There was a discussion panel at Eastercon this year called ‘What do we mean by “mainstrean”?’, with particular reference to the works of Iain Banks – the reason behind it being that, even though it seems fairly straightforward to say that Banks publishes science fiction with a middle initial in his name, and mainstream fiction without, when you actually look at the range of what he has published under the name ‘Iain Banks’, he becomes a difficult writer to pin down (by the end of the discussion, the suggestion was that he’s often a gothic writer).
This topic is of interest to me, not because I’m particularly widely read in Banks (I’ve read only three each of the two ‘groups’ of his books), but because of how I’ve changed as a reader over the last few years. Even five years ago, I was primarily a reader of science fiction and fantasy; now those are just two aspects of what I read. What has happened is that, over the last few years, I have ‘discovered’ – grown to appreciate – mainstream fiction.
Or have I?
To explore what I mean, I’m going to refer to my list of favourite books read in 2009 (the first year when I both recorded everything I read, and made a properly considered list of favourites). Five of these twelve clearly fall within the field of the fantastic; two more are part of that field (by my definition), but were not published as such (and perhaps were not conceived as such, either); and five fall outside it. Of the five non-fantastic novels, there’s something unusual about the style or structure (or both) of four of them, and I’d suggest that even the fifth is not straightforward.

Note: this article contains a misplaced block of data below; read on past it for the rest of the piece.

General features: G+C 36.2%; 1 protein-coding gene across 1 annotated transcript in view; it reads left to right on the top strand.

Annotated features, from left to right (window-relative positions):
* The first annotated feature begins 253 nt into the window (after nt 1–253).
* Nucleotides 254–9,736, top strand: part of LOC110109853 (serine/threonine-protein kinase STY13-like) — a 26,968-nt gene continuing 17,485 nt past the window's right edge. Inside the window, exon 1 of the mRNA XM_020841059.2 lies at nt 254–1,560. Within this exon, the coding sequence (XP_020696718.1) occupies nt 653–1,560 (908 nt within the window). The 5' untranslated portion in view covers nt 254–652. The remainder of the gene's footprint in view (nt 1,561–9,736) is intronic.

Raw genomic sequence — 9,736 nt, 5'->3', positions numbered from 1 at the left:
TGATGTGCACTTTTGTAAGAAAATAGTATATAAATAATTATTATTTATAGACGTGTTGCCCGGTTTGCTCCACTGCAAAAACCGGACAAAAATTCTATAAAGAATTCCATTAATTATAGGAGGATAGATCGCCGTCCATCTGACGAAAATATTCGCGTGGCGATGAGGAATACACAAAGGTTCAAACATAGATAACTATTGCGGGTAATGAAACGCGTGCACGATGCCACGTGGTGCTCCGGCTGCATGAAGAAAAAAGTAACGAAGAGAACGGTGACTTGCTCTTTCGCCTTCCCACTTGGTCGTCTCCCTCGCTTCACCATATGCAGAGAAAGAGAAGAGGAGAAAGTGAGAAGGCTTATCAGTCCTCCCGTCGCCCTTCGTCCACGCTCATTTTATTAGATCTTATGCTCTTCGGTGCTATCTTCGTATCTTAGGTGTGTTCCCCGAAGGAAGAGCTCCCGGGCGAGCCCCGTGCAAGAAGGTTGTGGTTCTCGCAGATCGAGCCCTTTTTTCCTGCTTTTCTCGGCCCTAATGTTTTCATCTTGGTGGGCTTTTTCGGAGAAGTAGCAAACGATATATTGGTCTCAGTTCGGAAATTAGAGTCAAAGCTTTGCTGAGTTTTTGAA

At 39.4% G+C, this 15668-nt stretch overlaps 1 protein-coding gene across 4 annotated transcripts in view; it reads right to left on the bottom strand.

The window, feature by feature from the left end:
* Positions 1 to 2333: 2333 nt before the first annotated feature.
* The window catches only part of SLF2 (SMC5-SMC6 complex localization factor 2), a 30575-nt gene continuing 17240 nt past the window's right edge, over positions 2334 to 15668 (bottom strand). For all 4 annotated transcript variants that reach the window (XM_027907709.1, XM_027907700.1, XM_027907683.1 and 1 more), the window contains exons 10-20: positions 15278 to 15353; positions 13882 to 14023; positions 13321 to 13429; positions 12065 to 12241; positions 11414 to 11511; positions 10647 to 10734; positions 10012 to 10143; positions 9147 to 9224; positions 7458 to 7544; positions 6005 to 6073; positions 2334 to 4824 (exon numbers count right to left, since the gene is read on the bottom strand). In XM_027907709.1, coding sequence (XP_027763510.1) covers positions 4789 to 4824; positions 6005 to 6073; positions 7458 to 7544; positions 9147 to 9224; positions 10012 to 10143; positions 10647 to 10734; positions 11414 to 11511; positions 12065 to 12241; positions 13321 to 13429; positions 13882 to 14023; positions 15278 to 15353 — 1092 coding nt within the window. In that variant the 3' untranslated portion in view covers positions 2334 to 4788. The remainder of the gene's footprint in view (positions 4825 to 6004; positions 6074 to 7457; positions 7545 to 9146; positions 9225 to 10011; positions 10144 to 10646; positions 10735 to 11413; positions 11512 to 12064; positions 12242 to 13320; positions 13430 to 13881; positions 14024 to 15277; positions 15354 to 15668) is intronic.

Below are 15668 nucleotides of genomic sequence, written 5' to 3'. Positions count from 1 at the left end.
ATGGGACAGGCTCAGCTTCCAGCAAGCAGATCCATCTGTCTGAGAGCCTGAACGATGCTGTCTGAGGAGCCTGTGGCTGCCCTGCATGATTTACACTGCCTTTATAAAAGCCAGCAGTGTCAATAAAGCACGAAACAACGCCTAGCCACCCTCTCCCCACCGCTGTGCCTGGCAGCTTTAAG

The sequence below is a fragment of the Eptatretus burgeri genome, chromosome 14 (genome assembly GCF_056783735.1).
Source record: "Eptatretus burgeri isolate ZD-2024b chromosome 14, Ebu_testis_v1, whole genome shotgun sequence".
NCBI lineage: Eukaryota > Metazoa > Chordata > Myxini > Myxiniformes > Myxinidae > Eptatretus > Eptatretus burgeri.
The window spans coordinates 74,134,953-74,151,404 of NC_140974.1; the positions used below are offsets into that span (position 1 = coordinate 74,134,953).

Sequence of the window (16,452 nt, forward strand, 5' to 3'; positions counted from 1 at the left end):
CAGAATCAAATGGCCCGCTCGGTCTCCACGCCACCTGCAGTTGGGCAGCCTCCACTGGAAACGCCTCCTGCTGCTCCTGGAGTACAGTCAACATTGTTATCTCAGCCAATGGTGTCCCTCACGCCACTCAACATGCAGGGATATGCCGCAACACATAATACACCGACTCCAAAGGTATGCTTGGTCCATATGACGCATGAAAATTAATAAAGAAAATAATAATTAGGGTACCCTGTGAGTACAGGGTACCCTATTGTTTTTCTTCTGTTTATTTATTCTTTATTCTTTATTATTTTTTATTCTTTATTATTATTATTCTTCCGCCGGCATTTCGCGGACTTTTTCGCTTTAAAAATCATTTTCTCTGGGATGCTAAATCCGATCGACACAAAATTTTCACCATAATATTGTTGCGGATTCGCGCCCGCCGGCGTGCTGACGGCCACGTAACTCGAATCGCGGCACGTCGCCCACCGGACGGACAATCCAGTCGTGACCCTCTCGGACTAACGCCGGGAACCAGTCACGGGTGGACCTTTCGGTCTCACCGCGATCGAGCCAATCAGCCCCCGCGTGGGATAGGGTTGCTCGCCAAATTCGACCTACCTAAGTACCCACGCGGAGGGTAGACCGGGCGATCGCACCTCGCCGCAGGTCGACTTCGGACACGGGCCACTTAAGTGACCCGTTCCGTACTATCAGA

When I look at those latter five books, the term ‘mainstream’ doesn’t seem right for them to me.
(Interestingly, when I look at the sf/fantasy/horror works on my list, I find that they’re also quite unusual in their own ways, and I actually see quite a lot of commonality across the twelve. I’m clearly to drawn to that kind of book in general, a thought that’s borne out by my favourite reads so far this year.)
So, how would I define ‘mainstream fiction’? One could define it as ‘not genre fiction’, but I think that’s an artificial opposition, because it seems to me that genres overlap and merge into each other so much. One could define ‘mainstream’ in terms of popularity, but (though I haven’t any sales figures) doesn’t ‘genre fiction’ tend to be the most popular? The more I think about the term ‘mainstream’, the more elusive it seems to be.
Over to you, reader: what does ‘mainstream’ mean to you, and where does it sit in your personal reading spectrum?